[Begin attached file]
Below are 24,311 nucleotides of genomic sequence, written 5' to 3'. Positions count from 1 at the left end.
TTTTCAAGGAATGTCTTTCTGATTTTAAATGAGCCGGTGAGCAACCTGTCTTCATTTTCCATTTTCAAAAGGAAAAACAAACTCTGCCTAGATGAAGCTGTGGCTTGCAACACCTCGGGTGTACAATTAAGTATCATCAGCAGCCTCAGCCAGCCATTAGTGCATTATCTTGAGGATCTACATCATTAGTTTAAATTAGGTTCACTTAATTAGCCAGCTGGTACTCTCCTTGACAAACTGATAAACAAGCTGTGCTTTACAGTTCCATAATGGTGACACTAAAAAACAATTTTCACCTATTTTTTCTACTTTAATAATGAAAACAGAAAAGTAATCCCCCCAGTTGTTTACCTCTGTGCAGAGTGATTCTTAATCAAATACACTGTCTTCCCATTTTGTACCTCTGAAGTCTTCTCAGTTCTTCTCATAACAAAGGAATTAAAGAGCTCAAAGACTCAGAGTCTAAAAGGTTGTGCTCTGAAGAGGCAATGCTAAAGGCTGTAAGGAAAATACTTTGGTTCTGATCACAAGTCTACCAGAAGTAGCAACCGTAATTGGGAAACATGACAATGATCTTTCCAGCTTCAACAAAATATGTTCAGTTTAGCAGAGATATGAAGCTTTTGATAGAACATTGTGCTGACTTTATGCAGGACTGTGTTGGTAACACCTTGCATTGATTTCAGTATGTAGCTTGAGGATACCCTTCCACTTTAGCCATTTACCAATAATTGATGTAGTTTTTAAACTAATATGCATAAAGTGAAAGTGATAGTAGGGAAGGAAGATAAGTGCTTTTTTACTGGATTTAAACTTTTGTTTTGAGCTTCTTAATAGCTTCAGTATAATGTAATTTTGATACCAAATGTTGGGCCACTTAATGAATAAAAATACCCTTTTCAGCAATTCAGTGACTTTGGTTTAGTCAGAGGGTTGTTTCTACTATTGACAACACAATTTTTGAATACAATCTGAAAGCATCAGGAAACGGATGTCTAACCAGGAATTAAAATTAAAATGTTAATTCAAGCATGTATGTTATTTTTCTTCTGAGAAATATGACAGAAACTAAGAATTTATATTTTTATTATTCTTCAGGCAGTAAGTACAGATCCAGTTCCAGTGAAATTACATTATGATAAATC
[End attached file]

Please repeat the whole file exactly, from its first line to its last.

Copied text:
Below are 24,311 nucleotides of genomic sequence, written 5' to 3'. Positions count from 1 at the left end.
TTTTCAAGGAATGTCTTTCTGATTTTAAATGAGCCGGTGAGCAACCTGTCTTCATTTTCCATTTTCAAAAGGAAAAACAAACTCTGCCTAGATGAAGCTGTGGCTTGCAACACCTCGGGTGTACAATTAAGTATCATCAGCAGCCTCAGCCAGCCATTAGTGCATTATCTTGAGGATCTACATCATTAGTTTAAATTAGGTTCACTTAATTAGCCAGCTGGTACTCTCCTTGACAAACTGATAAACAAGCTGTGCTTTACAGTTCCATAATGGTGACACTAAAAAACAATTTTCACCTATTTTTTCTACTTTAATAATGAAAACAGAAAAGTAATCCCCCCAGTTGTTTACCTCTGTGCAGAGTGATTCTTAATCAAATACACTGTCTTCCCATTTTGTACCTCTGAAGTCTTCTCAGTTCTTCTCATAACAAAGGAATTAAAGAGCTCAAAGACTCAGAGTCTAAAAGGTTGTGCTCTGAAGAGGCAATGCTAAAGGCTGTAAGGAAAATACTTTGGTTCTGATCACAAGTCTACCAGAAGTAGCAACCGTAATTGGGAAACATGACAATGATCTTTCCAGCTTCAACAAAATATGTTCAGTTTAGCAGAGATATGAAGCTTTTGATAGAACATTGTGCTGACTTTATGCAGGACTGTGTTGGTAACACCTTGCATTGATTTCAGTATGTAGCTTGAGGATACCCTTCCACTTTAGCCATTTACCAATAATTGATGTAGTTTTTAAACTAATATGCATAAAGTGAAAGTGATAGTAGGGAAGGAAGATAAGTGCTTTTTTACTGGATTTAAACTTTTGTTTTGAGCTTCTTAATAGCTTCAGTATAATGTAATTTTGATACCAAATGTTGGGCCACTTAATGAATAAAAATACCCTTTTCAGCAATTCAGTGACTTTGGTTTAGTCAGAGGGTTGTTTCTACTATTGACAACACAATTTTTGAATACAATCTGAAAGCATCAGGAAACGGATGTCTAACCAGGAATTAAAATTAAAATGTTAATTCAAGCATGTATGTTATTTTTCTTCTGAGAAATATGACAGAAACTAAGAATTTATATTTTTATTATTCTTCAGGCAGTAAGTACAGATCCAGTTCCAGTGAAATTACATTATGATAAATC